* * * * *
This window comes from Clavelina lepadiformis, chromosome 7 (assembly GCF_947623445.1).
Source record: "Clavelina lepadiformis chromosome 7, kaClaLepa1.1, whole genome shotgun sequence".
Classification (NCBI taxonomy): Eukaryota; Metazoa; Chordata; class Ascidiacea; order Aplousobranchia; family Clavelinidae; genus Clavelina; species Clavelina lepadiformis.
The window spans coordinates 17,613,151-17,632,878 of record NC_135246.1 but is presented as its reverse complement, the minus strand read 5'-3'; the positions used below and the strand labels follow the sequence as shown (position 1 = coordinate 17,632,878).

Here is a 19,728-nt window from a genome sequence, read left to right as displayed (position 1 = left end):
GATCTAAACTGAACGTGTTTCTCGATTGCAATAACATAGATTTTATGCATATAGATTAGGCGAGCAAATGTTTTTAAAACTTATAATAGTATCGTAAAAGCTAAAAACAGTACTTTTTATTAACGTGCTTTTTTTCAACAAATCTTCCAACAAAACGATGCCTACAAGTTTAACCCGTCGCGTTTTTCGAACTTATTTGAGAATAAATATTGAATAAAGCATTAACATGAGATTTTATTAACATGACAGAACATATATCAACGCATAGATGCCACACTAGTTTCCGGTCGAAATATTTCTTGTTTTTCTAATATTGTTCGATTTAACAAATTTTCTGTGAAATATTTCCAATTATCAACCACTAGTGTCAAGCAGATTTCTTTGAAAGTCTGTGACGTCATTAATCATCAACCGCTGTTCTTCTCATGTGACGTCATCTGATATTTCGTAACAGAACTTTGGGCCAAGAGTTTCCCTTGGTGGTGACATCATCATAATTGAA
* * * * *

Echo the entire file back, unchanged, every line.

This window comes from Clavelina lepadiformis, chromosome 7 (assembly GCF_947623445.1).
Source record: "Clavelina lepadiformis chromosome 7, kaClaLepa1.1, whole genome shotgun sequence".
Classification (NCBI taxonomy): Eukaryota; Metazoa; Chordata; class Ascidiacea; order Aplousobranchia; family Clavelinidae; genus Clavelina; species Clavelina lepadiformis.
The window spans coordinates 17,613,151-17,632,878 of record NC_135246.1 but is presented as its reverse complement, the minus strand read 5'-3'; the positions used below and the strand labels follow the sequence as shown (position 1 = coordinate 17,632,878).

Here is a 19,728-nt window from a genome sequence, read left to right as displayed (position 1 = left end):
GATCTAAACTGAACGTGTTTCTCGATTGCAATAACATAGATTTTATGCATATAGATTAGGCGAGCAAATGTTTTTAAAACTTATAATAGTATCGTAAAAGCTAAAAACAGTACTTTTTATTAACGTGCTTTTTTTCAACAAATCTTCCAACAAAACGATGCCTACAAGTTTAACCCGTCGCGTTTTTCGAACTTATTTGAGAATAAATATTGAATAAAGCATTAACATGAGATTTTATTAACATGACAGAACATATATCAACGCATAGATGCCACACTAGTTTCCGGTCGAAATATTTCTTGTTTTTCTAATATTGTTCGATTTAACAAATTTTCTGTGAAATATTTCCAATTATCAACCACTAGTGTCAAGCAGATTTCTTTGAAAGTCTGTGACGTCATTAATCATCAACCGCTGTTCTTCTCATGTGACGTCATCTGATATTTCGTAACAGAACTTTGGGCCAAGAGTTTCCCTTGGTGGTGACATCATCATAATTGAA